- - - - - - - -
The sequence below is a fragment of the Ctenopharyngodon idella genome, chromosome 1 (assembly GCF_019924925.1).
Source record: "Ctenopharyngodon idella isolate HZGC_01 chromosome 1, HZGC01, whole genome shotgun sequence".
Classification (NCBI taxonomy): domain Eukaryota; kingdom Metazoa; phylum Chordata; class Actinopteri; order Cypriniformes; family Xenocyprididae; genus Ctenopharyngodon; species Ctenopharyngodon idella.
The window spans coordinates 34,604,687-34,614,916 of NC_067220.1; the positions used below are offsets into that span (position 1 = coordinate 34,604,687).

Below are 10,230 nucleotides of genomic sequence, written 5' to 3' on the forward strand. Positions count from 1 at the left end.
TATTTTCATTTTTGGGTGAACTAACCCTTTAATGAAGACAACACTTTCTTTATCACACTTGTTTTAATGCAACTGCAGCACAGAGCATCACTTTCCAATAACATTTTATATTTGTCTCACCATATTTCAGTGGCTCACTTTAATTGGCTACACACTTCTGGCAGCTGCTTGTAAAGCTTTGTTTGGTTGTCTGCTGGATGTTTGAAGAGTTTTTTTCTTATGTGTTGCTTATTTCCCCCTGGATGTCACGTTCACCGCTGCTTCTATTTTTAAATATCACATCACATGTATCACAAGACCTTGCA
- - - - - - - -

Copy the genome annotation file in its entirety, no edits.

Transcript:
The sequence below is a fragment of the Ctenopharyngodon idella genome, chromosome 1 (assembly GCF_019924925.1).
Source record: "Ctenopharyngodon idella isolate HZGC_01 chromosome 1, HZGC01, whole genome shotgun sequence".
Classification (NCBI taxonomy): domain Eukaryota; kingdom Metazoa; phylum Chordata; class Actinopteri; order Cypriniformes; family Xenocyprididae; genus Ctenopharyngodon; species Ctenopharyngodon idella.
The window spans coordinates 34,604,687-34,614,916 of NC_067220.1; the positions used below are offsets into that span (position 1 = coordinate 34,604,687).

Below are 10,230 nucleotides of genomic sequence, written 5' to 3' on the forward strand. Positions count from 1 at the left end.
TATTTTCATTTTTGGGTGAACTAACCCTTTAATGAAGACAACACTTTCTTTATCACACTTGTTTTAATGCAACTGCAGCACAGAGCATCACTTTCCAATAACATTTTATATTTGTCTCACCATATTTCAGTGGCTCACTTTAATTGGCTACACACTTCTGGCAGCTGCTTGTAAAGCTTTGTTTGGTTGTCTGCTGGATGTTTGAAGAGTTTTTTTCTTATGTGTTGCTTATTTCCCCCTGGATGTCACGTTCACCGCTGCTTCTATTTTTAAATATCACATCACATGTATCACAAGACCTTGCA